But it turns out that Doom — much like Bendis, artist David Marquez and myself — is more interested in talking about Madame Masque. Her psychotic confrontation with the Hydra Agent easily up-stages the mercilessly plodding scene of Doom and Iron Man chatting about Wands. Marquez gets in a bravura sequence depicting Masque cleaning up after gunning down two people in cold blood that beautifully mirrors her fractured, but somehow orderly, psyche. Tell you what, if we just called this series Mad Masque, I’d have almost no complaints.


The conversation doesn’t stop there, because you certainly read something that we didn’t. What do you wanna talk about from this week?

6 comments on “Marvel Round-Up: Comics Released 10/21/15

  1. Idle comments:

    Amazing Spider-Man – I like where this is going. I’m not certain that I like that Prowler was as surprised by the bait and switch as the reader was. I’m still trying to establish what everyone’s roll is in the new Spider-World, and this seemed to put Prowler quite a few notches lower than I thought he’d be on the need-to-know scale. Should I know more about the Zodiac as a criminal empire?

    Ant-Man – This borders on too self aware. I suppose that’s because Nick Spencer is writing it. I wasn’t a fan of the ‘pining for the daughter he can’t be near because she’ll be in danger’ story, and I get the feeling there will be quite a bit of that, but it was a solid story that was solidly presented and not a bad number one for me, the guy who knows Ant-Man from the Marvel-Verse but really doesn’t know or care about him. That’s going to be the thing – make me care. Fraction couldn’t make me care in FF when his daughter was dead, and I know I’ve brought it up before, but I’ve already forgotten why she’s not still dead, but that’s going to be the key – do I give a rip about Scott Lang.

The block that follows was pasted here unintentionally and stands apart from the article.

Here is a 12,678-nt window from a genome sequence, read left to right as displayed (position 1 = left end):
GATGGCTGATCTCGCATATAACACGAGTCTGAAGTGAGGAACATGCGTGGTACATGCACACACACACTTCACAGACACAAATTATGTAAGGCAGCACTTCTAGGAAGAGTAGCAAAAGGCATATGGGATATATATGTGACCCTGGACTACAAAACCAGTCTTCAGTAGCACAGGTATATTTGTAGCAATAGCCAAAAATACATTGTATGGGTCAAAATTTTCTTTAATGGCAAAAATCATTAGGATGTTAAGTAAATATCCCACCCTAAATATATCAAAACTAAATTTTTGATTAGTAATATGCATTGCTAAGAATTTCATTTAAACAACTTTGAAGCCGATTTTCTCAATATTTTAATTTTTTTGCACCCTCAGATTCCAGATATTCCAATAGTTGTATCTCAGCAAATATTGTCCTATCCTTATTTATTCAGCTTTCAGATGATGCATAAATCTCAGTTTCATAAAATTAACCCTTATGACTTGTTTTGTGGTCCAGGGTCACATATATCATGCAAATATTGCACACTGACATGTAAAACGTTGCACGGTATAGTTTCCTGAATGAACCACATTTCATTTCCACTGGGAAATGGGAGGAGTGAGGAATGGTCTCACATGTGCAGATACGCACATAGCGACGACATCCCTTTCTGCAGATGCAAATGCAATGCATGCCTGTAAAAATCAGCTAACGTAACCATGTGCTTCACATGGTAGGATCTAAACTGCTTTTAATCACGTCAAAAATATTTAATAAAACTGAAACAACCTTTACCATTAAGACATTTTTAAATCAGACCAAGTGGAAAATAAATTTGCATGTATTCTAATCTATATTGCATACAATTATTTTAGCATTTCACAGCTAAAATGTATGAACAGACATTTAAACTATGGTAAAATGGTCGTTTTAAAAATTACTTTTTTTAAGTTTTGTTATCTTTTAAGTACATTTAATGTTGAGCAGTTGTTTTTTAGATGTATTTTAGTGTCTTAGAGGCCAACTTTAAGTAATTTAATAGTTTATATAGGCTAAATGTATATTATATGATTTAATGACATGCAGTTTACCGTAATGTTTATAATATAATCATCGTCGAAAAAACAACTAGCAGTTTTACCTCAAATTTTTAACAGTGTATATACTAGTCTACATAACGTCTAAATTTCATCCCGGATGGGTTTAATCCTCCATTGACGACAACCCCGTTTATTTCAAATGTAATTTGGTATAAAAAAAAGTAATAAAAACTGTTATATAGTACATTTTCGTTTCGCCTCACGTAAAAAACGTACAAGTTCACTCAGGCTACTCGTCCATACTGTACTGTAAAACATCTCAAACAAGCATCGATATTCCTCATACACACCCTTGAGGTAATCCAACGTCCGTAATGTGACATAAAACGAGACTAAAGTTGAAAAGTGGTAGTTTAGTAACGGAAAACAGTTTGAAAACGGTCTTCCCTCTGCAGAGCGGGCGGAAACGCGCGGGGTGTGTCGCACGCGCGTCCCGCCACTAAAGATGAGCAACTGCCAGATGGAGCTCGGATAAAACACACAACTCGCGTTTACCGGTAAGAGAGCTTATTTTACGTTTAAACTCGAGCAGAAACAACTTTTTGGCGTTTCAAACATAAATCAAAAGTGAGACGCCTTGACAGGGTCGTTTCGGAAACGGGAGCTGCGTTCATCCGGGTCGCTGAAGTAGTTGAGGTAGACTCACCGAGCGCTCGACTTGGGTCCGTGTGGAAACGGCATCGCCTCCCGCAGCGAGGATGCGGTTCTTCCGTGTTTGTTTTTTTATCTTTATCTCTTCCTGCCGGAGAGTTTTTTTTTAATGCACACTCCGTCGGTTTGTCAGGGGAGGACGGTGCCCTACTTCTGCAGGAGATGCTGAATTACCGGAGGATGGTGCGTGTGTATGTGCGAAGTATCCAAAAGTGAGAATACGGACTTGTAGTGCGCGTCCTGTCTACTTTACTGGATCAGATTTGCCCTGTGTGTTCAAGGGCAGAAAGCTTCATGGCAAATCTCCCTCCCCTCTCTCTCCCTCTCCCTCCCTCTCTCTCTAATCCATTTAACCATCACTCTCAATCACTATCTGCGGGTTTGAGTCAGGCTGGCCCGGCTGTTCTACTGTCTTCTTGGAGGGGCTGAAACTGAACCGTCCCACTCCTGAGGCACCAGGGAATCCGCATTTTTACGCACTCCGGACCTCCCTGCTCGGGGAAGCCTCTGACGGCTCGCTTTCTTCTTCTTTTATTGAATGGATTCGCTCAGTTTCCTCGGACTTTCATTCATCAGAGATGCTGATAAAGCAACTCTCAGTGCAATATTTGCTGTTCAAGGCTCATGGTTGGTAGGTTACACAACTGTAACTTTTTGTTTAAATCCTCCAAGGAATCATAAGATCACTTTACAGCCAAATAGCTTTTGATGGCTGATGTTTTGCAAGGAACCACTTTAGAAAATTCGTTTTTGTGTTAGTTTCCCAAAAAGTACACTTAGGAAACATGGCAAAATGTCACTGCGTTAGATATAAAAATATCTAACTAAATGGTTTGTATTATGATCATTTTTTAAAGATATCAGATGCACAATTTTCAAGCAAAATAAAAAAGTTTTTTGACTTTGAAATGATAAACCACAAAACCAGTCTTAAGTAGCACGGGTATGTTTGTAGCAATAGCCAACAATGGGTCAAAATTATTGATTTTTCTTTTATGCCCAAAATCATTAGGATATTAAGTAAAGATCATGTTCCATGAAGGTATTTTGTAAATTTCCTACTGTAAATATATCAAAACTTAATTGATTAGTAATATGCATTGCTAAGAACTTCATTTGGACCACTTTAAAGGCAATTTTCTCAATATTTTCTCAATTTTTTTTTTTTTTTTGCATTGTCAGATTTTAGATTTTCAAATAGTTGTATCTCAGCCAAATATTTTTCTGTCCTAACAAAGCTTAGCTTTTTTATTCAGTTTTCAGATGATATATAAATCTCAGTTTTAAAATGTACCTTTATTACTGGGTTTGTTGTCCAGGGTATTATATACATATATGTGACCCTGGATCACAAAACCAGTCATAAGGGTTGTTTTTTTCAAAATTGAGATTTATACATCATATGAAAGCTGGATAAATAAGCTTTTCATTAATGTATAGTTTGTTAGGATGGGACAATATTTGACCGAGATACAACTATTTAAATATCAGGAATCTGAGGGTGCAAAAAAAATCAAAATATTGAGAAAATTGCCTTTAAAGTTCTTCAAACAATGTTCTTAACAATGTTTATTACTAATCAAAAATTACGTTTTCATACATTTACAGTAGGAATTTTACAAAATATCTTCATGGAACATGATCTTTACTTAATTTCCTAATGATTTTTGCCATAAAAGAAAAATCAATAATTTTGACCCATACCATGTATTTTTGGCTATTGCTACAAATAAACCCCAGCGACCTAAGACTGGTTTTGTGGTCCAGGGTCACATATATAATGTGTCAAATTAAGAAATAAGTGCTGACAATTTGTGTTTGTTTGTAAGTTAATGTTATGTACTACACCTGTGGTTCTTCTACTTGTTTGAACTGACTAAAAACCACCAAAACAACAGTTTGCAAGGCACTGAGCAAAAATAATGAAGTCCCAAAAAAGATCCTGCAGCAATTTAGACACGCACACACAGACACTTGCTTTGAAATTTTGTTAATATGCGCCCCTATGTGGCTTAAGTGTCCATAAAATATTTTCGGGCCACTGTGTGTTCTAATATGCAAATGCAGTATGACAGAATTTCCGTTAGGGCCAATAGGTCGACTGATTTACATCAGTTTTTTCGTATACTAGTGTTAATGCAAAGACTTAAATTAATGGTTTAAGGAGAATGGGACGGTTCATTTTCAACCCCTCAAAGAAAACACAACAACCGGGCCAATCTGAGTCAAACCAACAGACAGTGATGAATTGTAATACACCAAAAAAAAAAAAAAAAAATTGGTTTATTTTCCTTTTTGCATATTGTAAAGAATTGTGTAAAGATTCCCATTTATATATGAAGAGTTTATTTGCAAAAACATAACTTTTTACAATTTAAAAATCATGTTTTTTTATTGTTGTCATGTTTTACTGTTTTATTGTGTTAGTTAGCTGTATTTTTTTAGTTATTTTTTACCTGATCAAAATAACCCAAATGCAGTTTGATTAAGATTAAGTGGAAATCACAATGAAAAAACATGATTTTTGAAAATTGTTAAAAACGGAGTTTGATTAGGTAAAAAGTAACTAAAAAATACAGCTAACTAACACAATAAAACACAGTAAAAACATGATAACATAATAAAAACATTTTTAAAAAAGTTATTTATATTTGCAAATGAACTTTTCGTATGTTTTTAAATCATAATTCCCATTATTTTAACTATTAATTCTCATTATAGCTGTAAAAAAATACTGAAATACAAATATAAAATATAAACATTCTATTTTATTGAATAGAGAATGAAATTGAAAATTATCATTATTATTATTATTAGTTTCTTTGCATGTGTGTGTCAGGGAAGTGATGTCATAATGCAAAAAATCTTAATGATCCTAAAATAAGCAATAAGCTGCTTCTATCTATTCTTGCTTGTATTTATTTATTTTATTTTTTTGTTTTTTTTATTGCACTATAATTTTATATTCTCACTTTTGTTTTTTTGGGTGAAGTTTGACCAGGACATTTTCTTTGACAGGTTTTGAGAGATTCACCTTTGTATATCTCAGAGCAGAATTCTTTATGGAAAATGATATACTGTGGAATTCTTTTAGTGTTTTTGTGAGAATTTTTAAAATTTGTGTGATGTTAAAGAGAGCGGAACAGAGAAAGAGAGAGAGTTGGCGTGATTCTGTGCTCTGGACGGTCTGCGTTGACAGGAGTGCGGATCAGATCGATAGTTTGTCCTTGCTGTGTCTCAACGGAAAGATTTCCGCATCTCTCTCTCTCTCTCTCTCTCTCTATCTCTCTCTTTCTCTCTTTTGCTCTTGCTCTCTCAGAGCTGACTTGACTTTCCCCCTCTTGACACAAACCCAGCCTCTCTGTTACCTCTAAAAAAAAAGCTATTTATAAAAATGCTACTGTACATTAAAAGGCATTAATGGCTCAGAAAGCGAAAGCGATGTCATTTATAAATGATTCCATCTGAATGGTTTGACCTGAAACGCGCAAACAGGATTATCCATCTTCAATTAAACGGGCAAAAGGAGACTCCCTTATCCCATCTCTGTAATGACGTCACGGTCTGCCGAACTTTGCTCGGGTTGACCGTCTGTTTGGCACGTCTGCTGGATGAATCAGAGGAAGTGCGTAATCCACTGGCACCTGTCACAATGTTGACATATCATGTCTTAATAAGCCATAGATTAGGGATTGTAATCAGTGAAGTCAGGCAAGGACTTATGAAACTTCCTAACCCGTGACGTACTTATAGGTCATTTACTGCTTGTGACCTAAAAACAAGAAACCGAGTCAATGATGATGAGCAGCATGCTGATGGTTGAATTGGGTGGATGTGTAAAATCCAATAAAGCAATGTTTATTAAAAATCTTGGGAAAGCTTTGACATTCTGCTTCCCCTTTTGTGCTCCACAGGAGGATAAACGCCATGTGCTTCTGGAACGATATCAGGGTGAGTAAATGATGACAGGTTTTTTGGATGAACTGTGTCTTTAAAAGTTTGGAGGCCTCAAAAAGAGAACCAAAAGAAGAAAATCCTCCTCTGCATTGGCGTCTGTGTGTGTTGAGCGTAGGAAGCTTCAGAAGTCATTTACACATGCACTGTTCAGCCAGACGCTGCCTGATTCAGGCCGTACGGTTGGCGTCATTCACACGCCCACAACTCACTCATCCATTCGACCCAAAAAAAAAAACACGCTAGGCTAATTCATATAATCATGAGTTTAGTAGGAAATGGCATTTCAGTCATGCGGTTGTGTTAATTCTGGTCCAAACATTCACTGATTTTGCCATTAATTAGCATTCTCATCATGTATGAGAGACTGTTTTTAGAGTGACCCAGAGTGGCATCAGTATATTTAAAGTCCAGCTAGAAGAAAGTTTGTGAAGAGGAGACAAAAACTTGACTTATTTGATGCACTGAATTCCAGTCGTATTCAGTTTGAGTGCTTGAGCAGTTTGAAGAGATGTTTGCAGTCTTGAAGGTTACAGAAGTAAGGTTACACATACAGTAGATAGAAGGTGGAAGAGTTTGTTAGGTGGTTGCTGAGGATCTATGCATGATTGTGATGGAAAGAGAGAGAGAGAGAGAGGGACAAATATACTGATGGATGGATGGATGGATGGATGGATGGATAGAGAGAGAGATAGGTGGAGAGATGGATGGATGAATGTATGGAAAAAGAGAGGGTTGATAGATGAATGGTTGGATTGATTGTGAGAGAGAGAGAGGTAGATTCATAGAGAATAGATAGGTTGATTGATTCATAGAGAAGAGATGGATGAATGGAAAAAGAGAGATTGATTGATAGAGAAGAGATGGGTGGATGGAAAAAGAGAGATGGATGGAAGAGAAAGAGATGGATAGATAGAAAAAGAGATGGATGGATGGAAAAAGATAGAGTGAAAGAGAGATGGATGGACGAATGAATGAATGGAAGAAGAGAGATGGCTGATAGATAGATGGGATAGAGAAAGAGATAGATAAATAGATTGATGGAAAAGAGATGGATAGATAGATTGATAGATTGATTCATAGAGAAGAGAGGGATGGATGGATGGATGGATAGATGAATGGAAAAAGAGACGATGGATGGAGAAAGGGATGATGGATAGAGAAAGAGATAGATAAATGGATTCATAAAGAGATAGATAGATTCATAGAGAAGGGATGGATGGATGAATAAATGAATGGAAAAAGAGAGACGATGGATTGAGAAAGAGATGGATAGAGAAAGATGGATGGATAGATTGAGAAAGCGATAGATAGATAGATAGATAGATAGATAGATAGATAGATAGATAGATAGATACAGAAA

Iron Man: I think I need to read the rest of Secret Wars before I can say how I feel about Iron Tony’s interactions with Doctor Victor. Tony is clearly not completely himself (as described above), and while I know Doom is a menace, Stark was completely outclassed and quite unable to do anything about it. I want to know how Secret Wars ends to see what the true story is with either of these characters. I will say this: I like this Iron Man more than I’ve liked an Iron Man for a while.

  2. Other Marvel Things I read this week:

    Avengers 1-24, New Avengers 1-12 and Infinity: I’ve read them before but I wanted to get a fresh look at Hickman’s run as Secret Wars winds down. Some thoughts from about the first half of his epic:

    1) This is true later as well: He writes a HELL of a Thor. I don’t know if there’s been an Odinson sighting in the All New All Different Marvel Universe, but there needs to be again. Between Thor in the Avengers (and Infinity – Thor dropping his hammer for peace was a badass moment of badass moments) and Jason Aaron’s run, Odinson has turned into one of my favorite characters. I don’t know how long Jane Austin or whatever her name is (really, I have no idea. Jane Goodall? Jane Evanovich? I’m not an old school Thor fan) is going to be Thor, and I’ve liked her stories as well, but. . . anyway, I’m not unhappy with the current state, and characters can change. These were some DAMN good Thor moments.